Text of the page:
Understanding the relationship between managers and employee engagement

We all know the mantra: people leave managers, not companies. And, in this case, the data backs up the anecdote.

Managers account for 70% of the variance in employee engagement scores across different business units.

Improve communication between managers and employees

Good communication is key at every level of an organization, particularly between managers and their teams. Discover how to improve communication in your company in this practical guide.

Let’s break that down.

Assume your employee engagement survey results show that 100% of your Sales team is engaged at work. Assuming there are ten people in that team, that’s 10 people happy and engaged with their jobs.

Now, if the same survey shows that only 50% (5 people out of 10) in the Marketing team are engaged, you have a variance of 50% (5 people in this case) between those two teams.

What is going wrong? What difference between those two departments is causing this disparity?

According to research, the biggest single factor (70%) causing 3.5 people in your Marketing department to be disengaged is their manager.

The effect of management on employee engagement and experience is a significant factor in organizational performance, productivity, and individual wellbeing.

Why are managers important for workplace engagement?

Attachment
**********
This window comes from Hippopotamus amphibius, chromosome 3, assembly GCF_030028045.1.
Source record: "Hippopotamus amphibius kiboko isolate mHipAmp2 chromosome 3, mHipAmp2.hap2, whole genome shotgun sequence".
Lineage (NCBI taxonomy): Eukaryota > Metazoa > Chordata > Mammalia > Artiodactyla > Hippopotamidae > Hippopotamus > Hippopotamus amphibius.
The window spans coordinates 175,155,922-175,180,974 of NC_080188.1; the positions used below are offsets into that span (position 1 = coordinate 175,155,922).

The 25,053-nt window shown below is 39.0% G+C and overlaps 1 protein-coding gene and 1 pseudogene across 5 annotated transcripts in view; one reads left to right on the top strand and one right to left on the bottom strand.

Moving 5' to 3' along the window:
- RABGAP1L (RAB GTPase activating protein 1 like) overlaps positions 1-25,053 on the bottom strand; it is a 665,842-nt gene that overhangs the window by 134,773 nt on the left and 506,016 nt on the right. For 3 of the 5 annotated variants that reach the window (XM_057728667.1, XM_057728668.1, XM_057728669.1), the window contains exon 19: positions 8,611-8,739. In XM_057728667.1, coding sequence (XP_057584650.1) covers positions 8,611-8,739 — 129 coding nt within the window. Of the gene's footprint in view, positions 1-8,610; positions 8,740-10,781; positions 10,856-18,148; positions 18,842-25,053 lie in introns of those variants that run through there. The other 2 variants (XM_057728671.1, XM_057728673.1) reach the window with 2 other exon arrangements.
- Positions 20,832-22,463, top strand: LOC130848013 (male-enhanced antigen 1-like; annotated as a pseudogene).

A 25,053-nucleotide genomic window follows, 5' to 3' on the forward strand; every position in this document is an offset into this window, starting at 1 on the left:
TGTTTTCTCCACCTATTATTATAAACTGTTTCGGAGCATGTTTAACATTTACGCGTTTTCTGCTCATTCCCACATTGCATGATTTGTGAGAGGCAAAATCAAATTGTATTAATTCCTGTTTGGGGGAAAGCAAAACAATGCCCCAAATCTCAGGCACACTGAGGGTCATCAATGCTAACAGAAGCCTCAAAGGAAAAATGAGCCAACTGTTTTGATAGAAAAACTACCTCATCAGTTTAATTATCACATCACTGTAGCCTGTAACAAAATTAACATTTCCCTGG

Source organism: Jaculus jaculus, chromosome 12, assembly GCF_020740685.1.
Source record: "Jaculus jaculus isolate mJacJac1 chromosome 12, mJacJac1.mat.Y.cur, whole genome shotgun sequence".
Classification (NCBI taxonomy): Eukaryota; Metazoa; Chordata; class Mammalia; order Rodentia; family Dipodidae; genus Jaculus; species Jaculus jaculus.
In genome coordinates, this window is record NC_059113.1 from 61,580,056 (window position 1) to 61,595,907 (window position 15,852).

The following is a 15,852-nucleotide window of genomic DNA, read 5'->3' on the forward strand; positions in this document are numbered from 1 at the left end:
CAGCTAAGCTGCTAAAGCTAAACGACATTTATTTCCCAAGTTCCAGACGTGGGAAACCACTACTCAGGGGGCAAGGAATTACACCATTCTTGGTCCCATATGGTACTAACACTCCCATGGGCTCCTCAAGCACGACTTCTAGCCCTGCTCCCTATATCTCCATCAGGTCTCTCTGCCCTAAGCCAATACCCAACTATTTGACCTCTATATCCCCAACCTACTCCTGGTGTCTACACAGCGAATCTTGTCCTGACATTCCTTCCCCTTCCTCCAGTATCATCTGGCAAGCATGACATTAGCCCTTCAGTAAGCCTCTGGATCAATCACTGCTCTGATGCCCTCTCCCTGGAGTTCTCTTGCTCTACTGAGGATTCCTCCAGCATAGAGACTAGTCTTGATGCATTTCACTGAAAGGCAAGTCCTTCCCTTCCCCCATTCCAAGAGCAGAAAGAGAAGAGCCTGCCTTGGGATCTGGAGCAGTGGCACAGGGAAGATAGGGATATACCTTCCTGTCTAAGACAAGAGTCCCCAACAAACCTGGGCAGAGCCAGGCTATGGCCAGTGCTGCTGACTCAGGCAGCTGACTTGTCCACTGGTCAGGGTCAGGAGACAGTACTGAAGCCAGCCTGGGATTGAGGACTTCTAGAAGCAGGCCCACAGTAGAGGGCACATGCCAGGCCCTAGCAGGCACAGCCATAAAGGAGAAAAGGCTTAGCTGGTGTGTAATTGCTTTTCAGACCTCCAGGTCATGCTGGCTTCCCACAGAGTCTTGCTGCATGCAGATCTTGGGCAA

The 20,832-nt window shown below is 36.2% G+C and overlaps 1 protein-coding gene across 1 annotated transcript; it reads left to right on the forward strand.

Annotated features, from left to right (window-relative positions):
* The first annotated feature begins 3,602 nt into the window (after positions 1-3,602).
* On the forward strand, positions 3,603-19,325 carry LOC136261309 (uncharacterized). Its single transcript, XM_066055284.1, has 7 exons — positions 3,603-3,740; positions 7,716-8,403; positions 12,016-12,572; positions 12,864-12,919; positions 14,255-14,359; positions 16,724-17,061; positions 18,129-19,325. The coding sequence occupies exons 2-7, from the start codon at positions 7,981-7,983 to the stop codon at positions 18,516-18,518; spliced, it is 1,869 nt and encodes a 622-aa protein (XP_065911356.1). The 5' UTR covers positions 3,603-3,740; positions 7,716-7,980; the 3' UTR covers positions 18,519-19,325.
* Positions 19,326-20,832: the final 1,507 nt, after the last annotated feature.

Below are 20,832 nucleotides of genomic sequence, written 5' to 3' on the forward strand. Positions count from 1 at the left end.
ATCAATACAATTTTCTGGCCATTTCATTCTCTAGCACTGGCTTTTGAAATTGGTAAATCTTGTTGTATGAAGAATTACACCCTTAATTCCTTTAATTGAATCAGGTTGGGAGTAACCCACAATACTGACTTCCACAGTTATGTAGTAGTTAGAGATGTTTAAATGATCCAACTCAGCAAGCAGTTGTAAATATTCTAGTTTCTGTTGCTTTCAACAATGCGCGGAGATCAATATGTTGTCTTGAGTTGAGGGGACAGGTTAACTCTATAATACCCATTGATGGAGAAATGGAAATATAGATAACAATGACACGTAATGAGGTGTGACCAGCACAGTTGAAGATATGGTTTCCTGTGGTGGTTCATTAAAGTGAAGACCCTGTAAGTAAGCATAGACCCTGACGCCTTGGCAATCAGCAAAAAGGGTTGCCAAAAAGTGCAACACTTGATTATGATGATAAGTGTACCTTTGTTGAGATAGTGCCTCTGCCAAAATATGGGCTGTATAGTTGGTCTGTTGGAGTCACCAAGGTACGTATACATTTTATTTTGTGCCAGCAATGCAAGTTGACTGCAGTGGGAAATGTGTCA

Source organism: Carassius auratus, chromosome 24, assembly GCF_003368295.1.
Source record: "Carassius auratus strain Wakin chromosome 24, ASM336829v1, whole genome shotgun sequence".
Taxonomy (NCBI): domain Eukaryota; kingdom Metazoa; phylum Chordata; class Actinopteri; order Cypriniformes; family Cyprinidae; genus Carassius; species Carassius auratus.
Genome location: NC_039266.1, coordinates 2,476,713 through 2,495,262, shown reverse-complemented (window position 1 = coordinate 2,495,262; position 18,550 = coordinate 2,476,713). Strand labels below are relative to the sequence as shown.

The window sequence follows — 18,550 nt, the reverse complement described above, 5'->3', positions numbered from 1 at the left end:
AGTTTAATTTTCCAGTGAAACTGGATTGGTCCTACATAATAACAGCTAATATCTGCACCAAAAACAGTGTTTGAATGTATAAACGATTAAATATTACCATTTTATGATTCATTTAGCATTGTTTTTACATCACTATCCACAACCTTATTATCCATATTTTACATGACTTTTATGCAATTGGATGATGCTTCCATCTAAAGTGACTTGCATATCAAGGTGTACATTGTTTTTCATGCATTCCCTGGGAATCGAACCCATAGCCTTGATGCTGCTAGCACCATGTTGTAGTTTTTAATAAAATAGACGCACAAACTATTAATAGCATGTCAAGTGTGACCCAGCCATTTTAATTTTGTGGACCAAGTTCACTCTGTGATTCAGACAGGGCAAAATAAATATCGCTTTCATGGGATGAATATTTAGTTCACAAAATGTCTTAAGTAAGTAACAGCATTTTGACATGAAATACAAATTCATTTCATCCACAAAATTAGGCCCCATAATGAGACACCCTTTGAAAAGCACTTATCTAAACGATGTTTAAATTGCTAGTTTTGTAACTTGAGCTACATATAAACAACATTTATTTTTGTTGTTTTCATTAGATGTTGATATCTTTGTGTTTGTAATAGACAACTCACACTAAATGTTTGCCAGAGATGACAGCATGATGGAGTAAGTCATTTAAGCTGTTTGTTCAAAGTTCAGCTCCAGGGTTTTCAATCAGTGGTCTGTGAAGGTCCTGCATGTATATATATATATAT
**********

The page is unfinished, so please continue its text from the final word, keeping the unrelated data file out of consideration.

• Managers have the most direct influence on the employees they manage
  • They carry the responsibility for aligning the performance of their department and its staff with overarching organizational goals
  • They play a vital role in shaping organizational culture
  • They are a link between senior leaders and those operating at grass-roots level
  • Manager cascades are important for effective internal communications

Given the interconnected nature of these duties, the approach, style, and success of company managers has a greater effect than any other workplace function. So, why should managers care about employee engagement and how can they help to improve it?

This blog breaks down those areas where managers have the greatest impact and explores how this affects different aspects of a business.

The role of a manager

Before we explore the ways in which a manager can impact on business results (and how to get that right) it’s worth stepping back and reminding ourselves what the role of a manager actually is.

Although the job title of ‘manager’ is used widely to describe a variety of responsibilities – from managing a function to a department or an event – we refer here to managers of people:

impact of managers definition

Though individual responsibilities vary from business to business, renowned management consultant Peter Drucker divided what he saw as the primary functions of a manager into five distinct components:

  • Set objectives – setting goals for the group, and determining how best to meet those
  • Organize – divide work into manageable activities, and assign these to relevant team members
  • Motivate and communicate – communicating decisions clearly and creating a team ethos among staff
  • Measure – establish appropriate yardsticks and targets, and analyze and interpret performance
  • Develop people – developing staff as company assets